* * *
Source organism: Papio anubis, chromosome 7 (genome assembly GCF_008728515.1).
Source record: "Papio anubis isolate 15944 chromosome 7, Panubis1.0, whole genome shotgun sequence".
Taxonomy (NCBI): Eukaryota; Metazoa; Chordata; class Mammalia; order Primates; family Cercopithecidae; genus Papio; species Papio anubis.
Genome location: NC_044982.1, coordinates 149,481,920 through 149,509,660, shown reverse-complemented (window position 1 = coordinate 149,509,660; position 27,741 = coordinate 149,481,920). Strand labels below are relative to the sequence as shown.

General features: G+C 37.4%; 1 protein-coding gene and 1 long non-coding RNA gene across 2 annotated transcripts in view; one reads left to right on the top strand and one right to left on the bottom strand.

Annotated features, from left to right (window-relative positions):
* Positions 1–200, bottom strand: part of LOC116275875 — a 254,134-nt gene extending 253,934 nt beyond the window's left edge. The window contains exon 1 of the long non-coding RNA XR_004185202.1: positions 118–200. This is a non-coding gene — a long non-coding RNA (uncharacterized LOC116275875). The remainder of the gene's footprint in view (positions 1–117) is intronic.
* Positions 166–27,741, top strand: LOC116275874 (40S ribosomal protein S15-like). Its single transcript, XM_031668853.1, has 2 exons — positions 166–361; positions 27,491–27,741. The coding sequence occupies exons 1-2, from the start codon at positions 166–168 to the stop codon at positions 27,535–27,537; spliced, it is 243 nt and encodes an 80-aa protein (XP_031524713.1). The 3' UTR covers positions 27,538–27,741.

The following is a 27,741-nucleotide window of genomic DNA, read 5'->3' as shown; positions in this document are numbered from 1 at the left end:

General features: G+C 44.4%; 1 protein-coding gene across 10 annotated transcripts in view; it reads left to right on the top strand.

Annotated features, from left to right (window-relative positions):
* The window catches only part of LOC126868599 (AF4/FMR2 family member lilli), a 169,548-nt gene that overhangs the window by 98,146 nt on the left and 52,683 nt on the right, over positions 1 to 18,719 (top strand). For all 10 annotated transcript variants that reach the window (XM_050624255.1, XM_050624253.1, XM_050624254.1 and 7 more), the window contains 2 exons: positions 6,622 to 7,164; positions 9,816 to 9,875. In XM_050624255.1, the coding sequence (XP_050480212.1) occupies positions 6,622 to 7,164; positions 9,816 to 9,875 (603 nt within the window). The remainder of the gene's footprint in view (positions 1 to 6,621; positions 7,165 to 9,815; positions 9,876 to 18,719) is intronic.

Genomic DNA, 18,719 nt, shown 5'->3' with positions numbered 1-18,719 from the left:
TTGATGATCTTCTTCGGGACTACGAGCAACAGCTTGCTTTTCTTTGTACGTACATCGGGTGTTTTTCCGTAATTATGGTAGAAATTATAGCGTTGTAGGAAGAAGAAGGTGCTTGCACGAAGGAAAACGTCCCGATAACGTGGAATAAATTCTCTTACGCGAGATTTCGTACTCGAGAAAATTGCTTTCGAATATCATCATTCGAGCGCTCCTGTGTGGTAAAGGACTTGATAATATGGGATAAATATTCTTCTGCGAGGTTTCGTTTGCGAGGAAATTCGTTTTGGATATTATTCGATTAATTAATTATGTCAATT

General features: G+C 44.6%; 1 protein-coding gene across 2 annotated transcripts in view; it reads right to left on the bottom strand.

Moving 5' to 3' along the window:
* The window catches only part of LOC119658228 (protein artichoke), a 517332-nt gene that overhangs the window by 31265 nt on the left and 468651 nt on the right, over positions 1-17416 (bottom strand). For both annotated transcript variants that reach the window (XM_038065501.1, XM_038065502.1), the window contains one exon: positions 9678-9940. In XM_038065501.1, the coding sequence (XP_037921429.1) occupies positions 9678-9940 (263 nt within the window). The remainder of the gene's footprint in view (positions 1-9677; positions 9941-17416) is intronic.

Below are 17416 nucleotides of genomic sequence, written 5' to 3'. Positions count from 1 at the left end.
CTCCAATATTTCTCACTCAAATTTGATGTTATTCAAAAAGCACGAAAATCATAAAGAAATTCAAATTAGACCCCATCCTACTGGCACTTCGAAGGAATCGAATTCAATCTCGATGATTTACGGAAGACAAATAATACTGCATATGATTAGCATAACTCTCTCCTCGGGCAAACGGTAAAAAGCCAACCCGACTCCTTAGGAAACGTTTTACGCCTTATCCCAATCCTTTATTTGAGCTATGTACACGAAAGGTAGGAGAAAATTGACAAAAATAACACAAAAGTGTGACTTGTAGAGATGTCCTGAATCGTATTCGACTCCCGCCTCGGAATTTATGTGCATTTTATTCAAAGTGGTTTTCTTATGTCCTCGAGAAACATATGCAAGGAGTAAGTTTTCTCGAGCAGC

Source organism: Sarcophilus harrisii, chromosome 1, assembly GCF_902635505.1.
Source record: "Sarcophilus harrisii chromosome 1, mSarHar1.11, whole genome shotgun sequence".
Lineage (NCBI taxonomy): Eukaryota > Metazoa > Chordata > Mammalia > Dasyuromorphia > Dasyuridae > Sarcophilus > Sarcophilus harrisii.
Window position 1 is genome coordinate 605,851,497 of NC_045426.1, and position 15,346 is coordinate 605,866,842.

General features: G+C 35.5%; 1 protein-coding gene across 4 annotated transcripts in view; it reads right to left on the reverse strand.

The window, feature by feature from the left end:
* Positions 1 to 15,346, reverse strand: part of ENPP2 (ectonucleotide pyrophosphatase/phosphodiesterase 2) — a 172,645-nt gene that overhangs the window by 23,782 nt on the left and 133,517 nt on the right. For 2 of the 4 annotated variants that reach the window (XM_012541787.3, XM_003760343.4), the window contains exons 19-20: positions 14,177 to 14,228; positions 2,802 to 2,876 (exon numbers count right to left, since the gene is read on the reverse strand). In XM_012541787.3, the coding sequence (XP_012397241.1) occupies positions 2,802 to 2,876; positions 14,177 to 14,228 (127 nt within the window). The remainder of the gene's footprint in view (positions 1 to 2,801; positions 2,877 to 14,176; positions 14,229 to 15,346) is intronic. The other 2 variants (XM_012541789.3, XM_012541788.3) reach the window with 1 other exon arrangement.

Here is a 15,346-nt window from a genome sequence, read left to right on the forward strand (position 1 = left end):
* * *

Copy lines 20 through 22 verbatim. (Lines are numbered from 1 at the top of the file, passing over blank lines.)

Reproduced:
Source organism: Sarcophilus harrisii, chromosome 1, assembly GCF_902635505.1.
Source record: "Sarcophilus harrisii chromosome 1, mSarHar1.11, whole genome shotgun sequence".
Lineage (NCBI taxonomy): Eukaryota > Metazoa > Chordata > Mammalia > Dasyuromorphia > Dasyuridae > Sarcophilus > Sarcophilus harrisii.